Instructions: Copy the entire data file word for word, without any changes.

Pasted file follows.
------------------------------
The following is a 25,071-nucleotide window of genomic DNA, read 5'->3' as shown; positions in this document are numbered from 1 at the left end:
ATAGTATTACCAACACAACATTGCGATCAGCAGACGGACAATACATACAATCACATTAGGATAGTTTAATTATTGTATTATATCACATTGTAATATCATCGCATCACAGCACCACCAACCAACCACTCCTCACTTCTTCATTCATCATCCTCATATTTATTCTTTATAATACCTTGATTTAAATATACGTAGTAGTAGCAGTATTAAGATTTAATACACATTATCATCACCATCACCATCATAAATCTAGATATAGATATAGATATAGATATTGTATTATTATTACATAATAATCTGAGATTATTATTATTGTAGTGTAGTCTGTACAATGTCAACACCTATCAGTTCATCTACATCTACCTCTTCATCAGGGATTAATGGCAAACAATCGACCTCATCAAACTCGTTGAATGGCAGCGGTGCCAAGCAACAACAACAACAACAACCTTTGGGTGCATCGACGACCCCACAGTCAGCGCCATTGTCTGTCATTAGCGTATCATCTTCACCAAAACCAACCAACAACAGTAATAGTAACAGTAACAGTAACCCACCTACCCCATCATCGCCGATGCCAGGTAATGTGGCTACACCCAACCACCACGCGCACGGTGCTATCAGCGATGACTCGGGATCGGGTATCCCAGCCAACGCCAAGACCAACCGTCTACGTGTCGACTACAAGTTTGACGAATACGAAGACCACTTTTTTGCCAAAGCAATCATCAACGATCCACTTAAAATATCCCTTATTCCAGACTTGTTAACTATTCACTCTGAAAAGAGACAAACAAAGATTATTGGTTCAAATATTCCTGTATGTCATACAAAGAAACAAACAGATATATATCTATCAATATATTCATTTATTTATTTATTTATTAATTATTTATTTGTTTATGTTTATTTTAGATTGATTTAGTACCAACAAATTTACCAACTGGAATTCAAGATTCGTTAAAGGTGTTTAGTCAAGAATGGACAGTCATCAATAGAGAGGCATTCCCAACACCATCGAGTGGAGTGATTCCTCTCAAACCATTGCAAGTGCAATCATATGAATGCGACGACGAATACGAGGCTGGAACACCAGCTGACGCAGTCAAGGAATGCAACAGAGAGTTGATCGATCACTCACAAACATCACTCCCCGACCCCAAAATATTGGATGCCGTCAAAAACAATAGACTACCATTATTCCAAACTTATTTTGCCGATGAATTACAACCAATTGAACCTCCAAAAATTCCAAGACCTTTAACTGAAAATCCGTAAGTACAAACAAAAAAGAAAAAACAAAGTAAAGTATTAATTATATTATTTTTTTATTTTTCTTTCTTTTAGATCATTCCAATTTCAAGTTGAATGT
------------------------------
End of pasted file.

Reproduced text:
The following is a 25,071-nucleotide window of genomic DNA, read 5'->3' as shown; positions in this document are numbered from 1 at the left end:
ATAGTATTACCAACACAACATTGCGATCAGCAGACGGACAATACATACAATCACATTAGGATAGTTTAATTATTGTATTATATCACATTGTAATATCATCGCATCACAGCACCACCAACCAACCACTCCTCACTTCTTCATTCATCATCCTCATATTTATTCTTTATAATACCTTGATTTAAATATACGTAGTAGTAGCAGTATTAAGATTTAATACACATTATCATCACCATCACCATCATAAATCTAGATATAGATATAGATATAGATATTGTATTATTATTACATAATAATCTGAGATTATTATTATTGTAGTGTAGTCTGTACAATGTCAACACCTATCAGTTCATCTACATCTACCTCTTCATCAGGGATTAATGGCAAACAATCGACCTCATCAAACTCGTTGAATGGCAGCGGTGCCAAGCAACAACAACAACAACAACCTTTGGGTGCATCGACGACCCCACAGTCAGCGCCATTGTCTGTCATTAGCGTATCATCTTCACCAAAACCAACCAACAACAGTAATAGTAACAGTAACAGTAACCCACCTACCCCATCATCGCCGATGCCAGGTAATGTGGCTACACCCAACCACCACGCGCACGGTGCTATCAGCGATGACTCGGGATCGGGTATCCCAGCCAACGCCAAGACCAACCGTCTACGTGTCGACTACAAGTTTGACGAATACGAAGACCACTTTTTTGCCAAAGCAATCATCAACGATCCACTTAAAATATCCCTTATTCCAGACTTGTTAACTATTCACTCTGAAAAGAGACAAACAAAGATTATTGGTTCAAATATTCCTGTATGTCATACAAAGAAACAAACAGATATATATCTATCAATATATTCATTTATTTATTTATTTATTAATTATTTATTTGTTTATGTTTATTTTAGATTGATTTAGTACCAACAAATTTACCAACTGGAATTCAAGATTCGTTAAAGGTGTTTAGTCAAGAATGGACAGTCATCAATAGAGAGGCATTCCCAACACCATCGAGTGGAGTGATTCCTCTCAAACCATTGCAAGTGCAATCATATGAATGCGACGACGAATACGAGGCTGGAACACCAGCTGACGCAGTCAAGGAATGCAACAGAGAGTTGATCGATCACTCACAAACATCACTCCCCGACCCCAAAATATTGGATGCCGTCAAAAACAATAGACTACCATTATTCCAAACTTATTTTGCCGATGAATTACAACCAATTGAACCTCCAAAAATTCCAAGACCTTTAACTGAAAATCCGTAAGTACAAACAAAAAAGAAAAAACAAAGTAAAGTATTAATTATATTATTTTTTTATTTTTCTTTCTTTTAGATCATTCCAATTTCAAGTTGAATGT